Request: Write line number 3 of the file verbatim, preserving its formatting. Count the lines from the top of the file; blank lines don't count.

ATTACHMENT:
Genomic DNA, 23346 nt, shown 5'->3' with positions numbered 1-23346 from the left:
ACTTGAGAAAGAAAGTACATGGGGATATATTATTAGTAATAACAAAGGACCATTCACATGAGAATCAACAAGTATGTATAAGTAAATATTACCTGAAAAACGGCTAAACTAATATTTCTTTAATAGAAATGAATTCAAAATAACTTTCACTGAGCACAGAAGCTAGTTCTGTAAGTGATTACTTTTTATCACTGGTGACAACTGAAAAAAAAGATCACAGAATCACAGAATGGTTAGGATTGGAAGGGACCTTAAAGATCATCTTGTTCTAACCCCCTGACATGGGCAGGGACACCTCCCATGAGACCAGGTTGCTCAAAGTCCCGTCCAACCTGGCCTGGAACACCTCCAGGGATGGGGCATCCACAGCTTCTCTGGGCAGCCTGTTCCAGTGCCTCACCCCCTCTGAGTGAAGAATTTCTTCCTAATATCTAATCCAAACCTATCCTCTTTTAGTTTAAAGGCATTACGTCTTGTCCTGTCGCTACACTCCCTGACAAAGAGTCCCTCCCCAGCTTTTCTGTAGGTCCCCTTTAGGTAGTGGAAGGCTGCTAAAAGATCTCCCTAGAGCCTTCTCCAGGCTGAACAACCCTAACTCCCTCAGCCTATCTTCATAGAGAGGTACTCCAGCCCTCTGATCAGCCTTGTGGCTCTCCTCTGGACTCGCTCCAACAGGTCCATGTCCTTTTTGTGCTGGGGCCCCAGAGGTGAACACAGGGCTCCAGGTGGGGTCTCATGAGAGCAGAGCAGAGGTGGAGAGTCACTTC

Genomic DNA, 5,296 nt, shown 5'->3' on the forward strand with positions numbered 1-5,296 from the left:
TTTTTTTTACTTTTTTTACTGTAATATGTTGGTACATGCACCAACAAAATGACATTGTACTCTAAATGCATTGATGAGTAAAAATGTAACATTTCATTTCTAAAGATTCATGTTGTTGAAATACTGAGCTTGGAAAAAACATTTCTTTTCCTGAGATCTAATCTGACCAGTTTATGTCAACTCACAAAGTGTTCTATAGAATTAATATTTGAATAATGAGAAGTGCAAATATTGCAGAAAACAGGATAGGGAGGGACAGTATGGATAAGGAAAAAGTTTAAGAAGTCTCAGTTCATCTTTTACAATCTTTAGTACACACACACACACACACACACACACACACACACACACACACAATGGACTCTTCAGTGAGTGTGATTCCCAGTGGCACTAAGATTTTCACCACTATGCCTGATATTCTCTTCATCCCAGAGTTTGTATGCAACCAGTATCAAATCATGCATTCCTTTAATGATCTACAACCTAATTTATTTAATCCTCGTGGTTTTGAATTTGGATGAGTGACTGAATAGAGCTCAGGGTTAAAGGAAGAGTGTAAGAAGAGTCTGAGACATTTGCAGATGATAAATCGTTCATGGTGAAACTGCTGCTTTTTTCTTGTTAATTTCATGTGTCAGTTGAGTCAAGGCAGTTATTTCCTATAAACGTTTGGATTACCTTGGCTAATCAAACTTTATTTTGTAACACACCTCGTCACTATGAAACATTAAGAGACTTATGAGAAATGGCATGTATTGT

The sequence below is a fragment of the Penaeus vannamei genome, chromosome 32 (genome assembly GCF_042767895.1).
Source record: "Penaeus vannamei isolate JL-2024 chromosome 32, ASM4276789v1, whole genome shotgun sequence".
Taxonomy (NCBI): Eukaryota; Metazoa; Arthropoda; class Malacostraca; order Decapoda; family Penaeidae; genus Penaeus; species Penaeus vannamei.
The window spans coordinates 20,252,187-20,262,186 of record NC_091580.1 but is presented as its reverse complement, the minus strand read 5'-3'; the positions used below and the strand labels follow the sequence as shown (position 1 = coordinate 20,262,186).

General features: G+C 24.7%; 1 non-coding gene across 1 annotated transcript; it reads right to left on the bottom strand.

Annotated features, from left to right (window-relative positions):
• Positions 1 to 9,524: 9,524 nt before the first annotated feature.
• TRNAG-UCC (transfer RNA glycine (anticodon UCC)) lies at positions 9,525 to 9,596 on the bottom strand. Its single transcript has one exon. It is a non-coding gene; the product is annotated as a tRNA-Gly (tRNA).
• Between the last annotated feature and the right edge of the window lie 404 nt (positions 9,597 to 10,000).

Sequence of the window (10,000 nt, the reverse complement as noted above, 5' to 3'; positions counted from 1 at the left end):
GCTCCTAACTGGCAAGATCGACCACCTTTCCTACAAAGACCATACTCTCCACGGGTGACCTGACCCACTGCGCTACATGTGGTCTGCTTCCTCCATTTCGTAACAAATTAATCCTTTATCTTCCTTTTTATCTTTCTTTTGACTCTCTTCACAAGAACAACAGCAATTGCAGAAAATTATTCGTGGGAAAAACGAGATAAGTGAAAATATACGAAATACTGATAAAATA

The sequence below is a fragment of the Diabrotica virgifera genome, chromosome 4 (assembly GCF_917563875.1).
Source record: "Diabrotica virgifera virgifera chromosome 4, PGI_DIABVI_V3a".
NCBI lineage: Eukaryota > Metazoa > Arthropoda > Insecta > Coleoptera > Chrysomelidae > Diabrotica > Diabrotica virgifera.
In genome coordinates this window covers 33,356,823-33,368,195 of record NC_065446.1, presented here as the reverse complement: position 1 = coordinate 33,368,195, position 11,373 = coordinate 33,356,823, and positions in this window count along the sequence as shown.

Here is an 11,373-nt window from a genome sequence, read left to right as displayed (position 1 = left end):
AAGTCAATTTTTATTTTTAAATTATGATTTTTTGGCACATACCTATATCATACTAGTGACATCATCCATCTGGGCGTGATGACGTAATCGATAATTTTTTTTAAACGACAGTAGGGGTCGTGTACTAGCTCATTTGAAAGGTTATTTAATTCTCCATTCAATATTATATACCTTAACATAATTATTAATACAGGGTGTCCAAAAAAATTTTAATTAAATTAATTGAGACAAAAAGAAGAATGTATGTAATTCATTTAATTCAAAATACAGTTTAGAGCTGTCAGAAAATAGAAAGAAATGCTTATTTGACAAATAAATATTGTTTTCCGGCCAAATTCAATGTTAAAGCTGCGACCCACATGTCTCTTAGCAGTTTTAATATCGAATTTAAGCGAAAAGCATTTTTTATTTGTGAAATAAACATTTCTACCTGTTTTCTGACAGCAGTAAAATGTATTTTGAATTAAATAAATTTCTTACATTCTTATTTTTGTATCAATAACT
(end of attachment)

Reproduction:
Genomic DNA, 5,296 nt, shown 5'->3' on the forward strand with positions numbered 1-5,296 from the left: